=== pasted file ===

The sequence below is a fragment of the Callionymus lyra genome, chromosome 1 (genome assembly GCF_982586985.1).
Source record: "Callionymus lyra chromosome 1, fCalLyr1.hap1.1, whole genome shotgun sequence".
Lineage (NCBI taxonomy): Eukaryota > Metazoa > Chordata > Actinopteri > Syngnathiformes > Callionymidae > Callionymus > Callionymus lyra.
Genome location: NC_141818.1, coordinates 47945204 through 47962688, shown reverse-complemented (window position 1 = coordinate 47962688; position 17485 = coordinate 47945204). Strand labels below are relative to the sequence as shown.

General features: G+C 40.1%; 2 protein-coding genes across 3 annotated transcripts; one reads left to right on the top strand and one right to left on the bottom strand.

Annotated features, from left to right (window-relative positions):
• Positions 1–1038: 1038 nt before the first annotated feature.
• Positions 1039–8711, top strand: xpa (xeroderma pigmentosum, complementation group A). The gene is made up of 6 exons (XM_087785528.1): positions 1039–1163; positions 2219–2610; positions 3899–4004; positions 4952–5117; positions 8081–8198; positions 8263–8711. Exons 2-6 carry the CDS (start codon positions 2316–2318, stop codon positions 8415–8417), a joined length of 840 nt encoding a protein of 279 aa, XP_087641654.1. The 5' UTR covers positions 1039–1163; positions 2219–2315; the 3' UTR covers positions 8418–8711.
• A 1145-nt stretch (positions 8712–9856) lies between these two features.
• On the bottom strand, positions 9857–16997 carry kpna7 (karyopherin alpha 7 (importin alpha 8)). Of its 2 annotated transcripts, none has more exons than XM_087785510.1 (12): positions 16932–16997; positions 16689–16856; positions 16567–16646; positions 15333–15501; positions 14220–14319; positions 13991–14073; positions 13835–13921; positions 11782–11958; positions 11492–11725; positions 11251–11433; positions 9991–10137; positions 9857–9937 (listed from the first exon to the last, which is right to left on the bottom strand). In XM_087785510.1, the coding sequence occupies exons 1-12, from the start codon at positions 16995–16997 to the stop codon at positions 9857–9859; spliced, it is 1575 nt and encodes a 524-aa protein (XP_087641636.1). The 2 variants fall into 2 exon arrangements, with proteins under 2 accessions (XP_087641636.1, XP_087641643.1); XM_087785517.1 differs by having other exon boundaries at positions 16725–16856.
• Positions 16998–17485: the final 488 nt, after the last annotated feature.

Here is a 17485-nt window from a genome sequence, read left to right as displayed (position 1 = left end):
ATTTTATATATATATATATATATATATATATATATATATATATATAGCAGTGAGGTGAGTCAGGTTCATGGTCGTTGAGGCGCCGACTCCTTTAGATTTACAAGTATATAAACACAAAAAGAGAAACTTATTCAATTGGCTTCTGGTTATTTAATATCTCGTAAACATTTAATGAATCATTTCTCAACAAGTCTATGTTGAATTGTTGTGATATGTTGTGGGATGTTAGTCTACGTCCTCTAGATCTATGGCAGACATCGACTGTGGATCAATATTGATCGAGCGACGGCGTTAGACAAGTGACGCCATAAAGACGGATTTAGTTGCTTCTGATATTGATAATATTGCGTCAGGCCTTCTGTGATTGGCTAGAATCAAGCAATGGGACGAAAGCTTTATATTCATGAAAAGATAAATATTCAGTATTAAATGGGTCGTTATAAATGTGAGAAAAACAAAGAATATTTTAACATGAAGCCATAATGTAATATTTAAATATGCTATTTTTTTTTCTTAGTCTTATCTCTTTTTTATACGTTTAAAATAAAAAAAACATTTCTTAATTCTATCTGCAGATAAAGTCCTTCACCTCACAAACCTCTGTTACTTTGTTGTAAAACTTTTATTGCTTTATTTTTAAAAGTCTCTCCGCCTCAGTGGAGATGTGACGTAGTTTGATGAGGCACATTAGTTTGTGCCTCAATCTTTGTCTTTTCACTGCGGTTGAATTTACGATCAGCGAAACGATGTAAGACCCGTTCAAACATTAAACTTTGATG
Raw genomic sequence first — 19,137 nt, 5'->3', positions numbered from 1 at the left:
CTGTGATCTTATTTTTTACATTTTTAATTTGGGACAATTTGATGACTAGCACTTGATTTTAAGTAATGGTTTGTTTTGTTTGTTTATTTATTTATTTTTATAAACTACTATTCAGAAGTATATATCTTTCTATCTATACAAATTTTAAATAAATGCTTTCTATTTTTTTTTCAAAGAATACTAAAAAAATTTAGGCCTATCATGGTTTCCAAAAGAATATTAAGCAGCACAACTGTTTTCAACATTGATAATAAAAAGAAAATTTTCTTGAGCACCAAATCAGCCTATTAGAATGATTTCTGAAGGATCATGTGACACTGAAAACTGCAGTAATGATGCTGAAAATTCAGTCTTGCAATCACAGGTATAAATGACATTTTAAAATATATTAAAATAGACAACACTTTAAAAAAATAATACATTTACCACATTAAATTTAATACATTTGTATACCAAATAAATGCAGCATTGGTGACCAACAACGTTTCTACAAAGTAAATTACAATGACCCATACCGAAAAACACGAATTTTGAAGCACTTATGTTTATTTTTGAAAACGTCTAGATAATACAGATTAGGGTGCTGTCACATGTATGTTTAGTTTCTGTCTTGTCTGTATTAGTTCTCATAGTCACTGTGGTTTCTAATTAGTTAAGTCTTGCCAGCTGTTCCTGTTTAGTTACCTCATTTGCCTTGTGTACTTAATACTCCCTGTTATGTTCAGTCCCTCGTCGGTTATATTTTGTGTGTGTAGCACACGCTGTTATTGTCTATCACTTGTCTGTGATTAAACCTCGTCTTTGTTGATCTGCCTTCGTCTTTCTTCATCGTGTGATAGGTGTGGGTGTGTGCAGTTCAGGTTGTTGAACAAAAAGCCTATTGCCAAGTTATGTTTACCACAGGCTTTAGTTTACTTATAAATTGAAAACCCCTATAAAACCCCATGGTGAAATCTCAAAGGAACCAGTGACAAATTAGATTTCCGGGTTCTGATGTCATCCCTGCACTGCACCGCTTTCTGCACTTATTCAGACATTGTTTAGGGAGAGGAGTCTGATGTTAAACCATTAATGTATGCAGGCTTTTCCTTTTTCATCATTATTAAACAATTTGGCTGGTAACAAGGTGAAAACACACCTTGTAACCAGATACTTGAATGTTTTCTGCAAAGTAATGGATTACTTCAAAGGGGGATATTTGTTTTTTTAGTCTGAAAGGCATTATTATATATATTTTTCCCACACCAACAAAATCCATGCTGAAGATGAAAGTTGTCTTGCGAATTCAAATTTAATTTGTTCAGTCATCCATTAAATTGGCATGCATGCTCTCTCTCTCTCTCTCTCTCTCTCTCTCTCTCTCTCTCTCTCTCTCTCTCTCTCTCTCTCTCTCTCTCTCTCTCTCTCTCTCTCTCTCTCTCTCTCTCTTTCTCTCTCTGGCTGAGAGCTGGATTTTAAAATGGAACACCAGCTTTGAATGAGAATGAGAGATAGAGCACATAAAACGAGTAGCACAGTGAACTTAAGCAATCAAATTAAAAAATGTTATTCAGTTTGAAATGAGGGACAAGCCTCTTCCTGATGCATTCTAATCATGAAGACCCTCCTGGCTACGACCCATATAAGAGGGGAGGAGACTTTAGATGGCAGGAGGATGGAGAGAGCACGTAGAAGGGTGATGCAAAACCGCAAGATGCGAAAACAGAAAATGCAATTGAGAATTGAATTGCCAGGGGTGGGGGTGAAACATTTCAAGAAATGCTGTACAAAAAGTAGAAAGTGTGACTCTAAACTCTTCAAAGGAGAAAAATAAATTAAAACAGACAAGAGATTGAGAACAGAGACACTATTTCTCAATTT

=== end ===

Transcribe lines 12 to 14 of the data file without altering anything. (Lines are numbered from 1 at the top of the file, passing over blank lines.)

Here is a 17485-nt window from a genome sequence, read left to right as displayed (position 1 = left end):
ATTTTATATATATATATATATATATATATATATATATATATATATAGCAGTGAGGTGAGTCAGGTTCATGGTCGTTGAGGCGCCGACTCCTTTAGATTTACAAGTATATAAACACAAAAAGAGAAACTTATTCAATTGGCTTCTGGTTATTTAATATCTCGTAAACATTTAATGAATCATTTCTCAACAAGTCTATGTTGAATTGTTGTGATATGTTGTGGGATGTTAGTCTACGTCCTCTAGATCTATGGCAGACATCGACTGTGGATCAATATTGATCGAGCGACGGCGTTAGACAAGTGACGCCATAAAGACGGATTTAGTTGCTTCTGATATTGATAATATTGCGTCAGGCCTTCTGTGATTGGCTAGAATCAAGCAATGGGACGAAAGCTTTATATTCATGAAAAGATAAATATTCAGTATTAAATGGGTCGTTATAAATGTGAGAAAAACAAAGAATATTTTAACATGAAGCCATAATGTAATATTTAAATATGCTATTTTTTTTTCTTAGTCTTATCTCTTTTTTATACGTTTAAAATAAAAAAAACATTTCTTAATTCTATCTGCAGATAAAGTCCTTCACCTCACAAACCTCTGTTACTTTGTTGTAAAACTTTTATTGCTTTATTTTTAAAAGTCTCTCCGCCTCAGTGGAGATGTGACGTAGTTTGATGAGGCACATTAGTTTGTGCCTCAATCTTTGTCTTTTCACTGCGGTTGAATTTACGATCAGCGAAACGATGTAAGACCCGTTCAAACATTAAACTTTGATG
Raw genomic sequence first — 19,137 nt, 5'->3', positions numbered from 1 at the left: